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When in Berlin…

3 words: beers and stairs. This seems to be the winning concept, at least where NS and I spent most of our time – in the borough of Kreutzberg. Beers are readily available any time of day from almost any kiosk, no matter how small. And it’s okay to drink on the streets. It’s just a matter of finding somewhere to sit. Of course, beer gardens are another option (as are the wealth of bars everywhere) – but why complicate things?

our view of Mauerpark’s karaoke
When in Berlin’s Mauerpark on a Sunday (a must-do for any summer visit), there is a slight upgrade from stairs to the stone amphitheater built into the side of a hill. Crowds of several thousand gather there each week to see Joe Hatchiban host Bearpit Karaoke, a pastime since 2009. 

Hatchiban lugs the whole battery-powered set up on his Bullitt bike for showtime around 3pm (or 4 in our case, following some technical difficulties). People of all ages and nationalities volunteer to perform their favorite songs, as long as it’s not Alanis Morissette (she’s on the forbidden list). Bring a few beers and/or some bubbly (thanks Nils!) for an afternoon of free entertainment.

Berlin is a place of contrasts: the relaxed, tattoo-covered crowds of areas like Mauerpark make it hard to believe the horrors that divided the city until just 25 years ago. The infamous Wall itself is the most obvious evidence of this period in history, and is hard to miss as you wander through the streets. It can be seen at its finest (that is, if one can ever describe a thing of such terrible division as fine) at the East Side Gallery. Today, these graffiti-covered slabs of cement provide a groundwork for the street art that so distinguishes Berlin from its fellow European cities.
When exploring a new city, it is very important to nourish yourself not only with beer, but also with food. And so we ate – well and plenty. We ate Saigon street food at the lovely District Mot; Italian pizzas along the river at Il Casolare; American burgers from an old toilet house under Schlesisches Tor Ubahn station at Burger Meister; and schnitzels bigger than our heads at Austria. Oh, and the Berlin favorites, too: döner kebab and currywurst (both in a rush to the train station on our trip home, so I can’t give a fair rating on those).
dinner @ District Mot
Eating and drinking wasn’t all we did – there were a couple museums thrown in there: the DDR for a glimpse at life after WWII under Soviet rule and also the museum under the Memorial to the Murdered Jews of Europe – emotionally tough, but so worthwhile. We did a free Sandman’s walking tour – my fourth, they’re always really interesting! And spent an evening watching a movie under the stars – or rather, a rain cloud – in a park by our apartment. Gorgeous, despite the rain (and the bad movie).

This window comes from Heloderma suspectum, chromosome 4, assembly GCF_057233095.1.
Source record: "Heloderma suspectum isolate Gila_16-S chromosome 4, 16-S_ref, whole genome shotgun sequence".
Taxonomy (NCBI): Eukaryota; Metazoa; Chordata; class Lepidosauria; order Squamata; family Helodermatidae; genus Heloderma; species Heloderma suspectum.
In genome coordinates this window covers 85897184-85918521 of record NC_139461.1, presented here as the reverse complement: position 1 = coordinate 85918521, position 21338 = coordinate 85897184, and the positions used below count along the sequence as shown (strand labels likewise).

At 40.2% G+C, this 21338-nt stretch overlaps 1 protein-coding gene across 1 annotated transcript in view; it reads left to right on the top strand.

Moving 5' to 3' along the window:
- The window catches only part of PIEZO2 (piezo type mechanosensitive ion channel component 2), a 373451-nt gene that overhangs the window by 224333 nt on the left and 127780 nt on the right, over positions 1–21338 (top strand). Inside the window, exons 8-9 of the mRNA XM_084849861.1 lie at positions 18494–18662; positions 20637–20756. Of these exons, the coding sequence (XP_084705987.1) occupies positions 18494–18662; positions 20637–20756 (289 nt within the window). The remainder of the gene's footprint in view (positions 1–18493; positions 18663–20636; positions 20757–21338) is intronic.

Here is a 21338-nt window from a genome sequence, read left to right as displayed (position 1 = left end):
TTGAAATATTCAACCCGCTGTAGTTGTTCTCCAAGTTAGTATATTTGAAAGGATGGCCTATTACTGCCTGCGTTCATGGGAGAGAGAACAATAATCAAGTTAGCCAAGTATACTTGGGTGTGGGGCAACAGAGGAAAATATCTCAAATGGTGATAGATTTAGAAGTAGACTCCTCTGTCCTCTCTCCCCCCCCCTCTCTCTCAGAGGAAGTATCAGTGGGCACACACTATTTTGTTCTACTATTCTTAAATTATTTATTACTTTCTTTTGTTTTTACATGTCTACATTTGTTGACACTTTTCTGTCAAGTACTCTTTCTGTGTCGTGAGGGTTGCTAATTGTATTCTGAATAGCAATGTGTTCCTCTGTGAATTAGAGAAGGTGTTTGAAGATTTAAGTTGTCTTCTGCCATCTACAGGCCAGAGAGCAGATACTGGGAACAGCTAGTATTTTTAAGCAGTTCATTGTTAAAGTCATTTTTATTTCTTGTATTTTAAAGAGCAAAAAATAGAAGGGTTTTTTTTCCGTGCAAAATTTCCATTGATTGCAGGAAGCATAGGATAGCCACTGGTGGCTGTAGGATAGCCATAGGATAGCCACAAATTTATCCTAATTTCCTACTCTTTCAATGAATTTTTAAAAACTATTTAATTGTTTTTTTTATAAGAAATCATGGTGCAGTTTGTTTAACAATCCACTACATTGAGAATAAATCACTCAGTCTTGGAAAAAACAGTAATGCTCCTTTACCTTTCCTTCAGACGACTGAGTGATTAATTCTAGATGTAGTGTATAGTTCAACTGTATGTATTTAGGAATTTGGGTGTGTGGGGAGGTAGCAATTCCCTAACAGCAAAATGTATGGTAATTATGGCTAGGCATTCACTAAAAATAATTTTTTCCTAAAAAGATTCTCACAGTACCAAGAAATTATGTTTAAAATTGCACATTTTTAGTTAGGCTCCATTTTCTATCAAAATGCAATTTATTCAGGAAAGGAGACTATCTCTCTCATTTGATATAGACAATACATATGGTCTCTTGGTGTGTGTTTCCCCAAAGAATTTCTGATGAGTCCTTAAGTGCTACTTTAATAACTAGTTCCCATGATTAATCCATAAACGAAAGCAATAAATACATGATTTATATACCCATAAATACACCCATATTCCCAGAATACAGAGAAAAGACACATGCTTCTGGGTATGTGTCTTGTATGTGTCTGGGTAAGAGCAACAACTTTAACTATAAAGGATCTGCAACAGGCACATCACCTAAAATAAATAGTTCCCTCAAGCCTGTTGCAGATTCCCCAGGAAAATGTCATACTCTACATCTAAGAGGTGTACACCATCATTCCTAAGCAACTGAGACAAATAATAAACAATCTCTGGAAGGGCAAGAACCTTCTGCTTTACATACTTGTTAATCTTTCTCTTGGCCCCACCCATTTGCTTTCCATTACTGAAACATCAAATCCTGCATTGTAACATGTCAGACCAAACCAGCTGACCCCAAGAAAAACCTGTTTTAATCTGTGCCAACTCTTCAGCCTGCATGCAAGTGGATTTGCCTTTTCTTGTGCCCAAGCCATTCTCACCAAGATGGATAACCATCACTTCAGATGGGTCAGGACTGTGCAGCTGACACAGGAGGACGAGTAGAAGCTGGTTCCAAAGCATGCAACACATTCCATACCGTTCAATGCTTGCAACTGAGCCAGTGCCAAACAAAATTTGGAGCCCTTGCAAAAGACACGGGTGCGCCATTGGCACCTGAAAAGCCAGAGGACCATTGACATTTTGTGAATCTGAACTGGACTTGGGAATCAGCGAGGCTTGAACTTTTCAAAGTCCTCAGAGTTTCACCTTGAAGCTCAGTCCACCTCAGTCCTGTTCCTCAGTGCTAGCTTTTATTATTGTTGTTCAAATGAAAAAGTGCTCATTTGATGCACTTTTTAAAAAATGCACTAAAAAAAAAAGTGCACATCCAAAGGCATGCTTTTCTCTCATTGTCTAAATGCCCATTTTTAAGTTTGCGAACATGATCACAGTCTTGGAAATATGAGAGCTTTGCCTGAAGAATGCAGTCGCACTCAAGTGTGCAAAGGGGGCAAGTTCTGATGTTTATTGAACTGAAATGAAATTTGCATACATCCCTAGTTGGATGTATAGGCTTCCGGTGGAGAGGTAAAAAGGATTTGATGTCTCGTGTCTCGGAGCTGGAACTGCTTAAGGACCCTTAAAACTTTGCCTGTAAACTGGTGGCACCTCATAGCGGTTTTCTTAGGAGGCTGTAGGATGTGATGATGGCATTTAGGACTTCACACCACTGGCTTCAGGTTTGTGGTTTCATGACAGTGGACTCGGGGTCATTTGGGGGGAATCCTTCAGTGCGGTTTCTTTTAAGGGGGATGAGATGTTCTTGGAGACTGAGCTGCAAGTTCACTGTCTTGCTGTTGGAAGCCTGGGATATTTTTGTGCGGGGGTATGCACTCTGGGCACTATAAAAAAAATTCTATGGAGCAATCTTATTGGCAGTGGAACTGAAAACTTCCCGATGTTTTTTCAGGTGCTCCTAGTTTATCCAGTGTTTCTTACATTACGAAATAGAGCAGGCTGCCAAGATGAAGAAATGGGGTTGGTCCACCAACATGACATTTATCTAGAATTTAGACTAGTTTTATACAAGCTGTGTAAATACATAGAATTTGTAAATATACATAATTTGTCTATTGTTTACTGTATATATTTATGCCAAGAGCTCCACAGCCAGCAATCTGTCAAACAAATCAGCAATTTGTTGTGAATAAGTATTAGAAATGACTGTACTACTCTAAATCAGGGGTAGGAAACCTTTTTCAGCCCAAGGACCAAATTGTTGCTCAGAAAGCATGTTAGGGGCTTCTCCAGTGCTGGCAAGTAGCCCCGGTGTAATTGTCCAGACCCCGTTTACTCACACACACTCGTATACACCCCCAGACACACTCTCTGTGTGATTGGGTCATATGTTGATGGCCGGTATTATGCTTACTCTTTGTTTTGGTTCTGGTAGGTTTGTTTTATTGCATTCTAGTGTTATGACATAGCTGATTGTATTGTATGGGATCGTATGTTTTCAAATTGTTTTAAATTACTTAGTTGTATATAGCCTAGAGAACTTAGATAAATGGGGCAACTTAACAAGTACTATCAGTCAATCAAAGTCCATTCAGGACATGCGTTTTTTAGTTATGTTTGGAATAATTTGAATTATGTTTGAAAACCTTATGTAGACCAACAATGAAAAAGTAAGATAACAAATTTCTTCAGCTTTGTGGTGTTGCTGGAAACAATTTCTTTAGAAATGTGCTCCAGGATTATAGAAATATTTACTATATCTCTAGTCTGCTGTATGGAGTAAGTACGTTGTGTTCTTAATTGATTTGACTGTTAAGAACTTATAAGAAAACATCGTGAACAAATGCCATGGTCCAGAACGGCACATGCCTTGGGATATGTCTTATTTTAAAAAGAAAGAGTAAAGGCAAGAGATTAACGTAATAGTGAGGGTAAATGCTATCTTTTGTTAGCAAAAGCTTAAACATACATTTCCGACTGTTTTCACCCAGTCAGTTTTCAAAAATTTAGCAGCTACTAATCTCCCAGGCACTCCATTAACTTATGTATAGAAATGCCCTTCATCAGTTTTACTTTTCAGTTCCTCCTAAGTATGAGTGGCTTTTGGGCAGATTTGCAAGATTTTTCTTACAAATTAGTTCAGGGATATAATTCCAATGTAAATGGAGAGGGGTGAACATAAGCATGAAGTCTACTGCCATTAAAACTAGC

view from the An der Schilling Bridge
We also walked a lot in Berlin. There’s so much to see – so many details to soak up on foot. Bottle caps between bridge bricks, street performers, playgrounds with crocodile swings. Oh, and an amazing trampoline (thank you again, Nils!) hidden away in one playground. Even more fun after a few glasses at the pay-what-you-want wine bar Weinerei, where you can fill your glass as much as you want and pay what you think it was worth when you leave. It’s genius!
from Victoria Park
Thank you, Berlin, for giving us a peek into your craziness – we’ll be back! 


5 Comments

  1. Sounds like such a fun and adventurous trip! The food at District Mot looks amazing and that wine bar?! seriously!? So great! 🙂 I look forward to going there again and exploring myself.

  2. It was a lot of fun! District Mot was good, although I think I may have had too high expectations… Thank you so much for reading and for the great tips, they were much appreciated 🙂

  3. Did everyone speak English? Where did you stay? How did you get around? bus? cabs? subway? How were the prices? Where would you go next time…in Germany?
    DID YOU SING A SONG IN THE PARK? XO

  4. Most people spoke English, but not as well as the Swedes. We stayed in an AirBnb apartment in the southeast part of the city. Got around by the metro system, a few buses, and lots of walking too. Much cheaper than Stockholm! No, we didn't sing a song – maybe next time 🙂 xo

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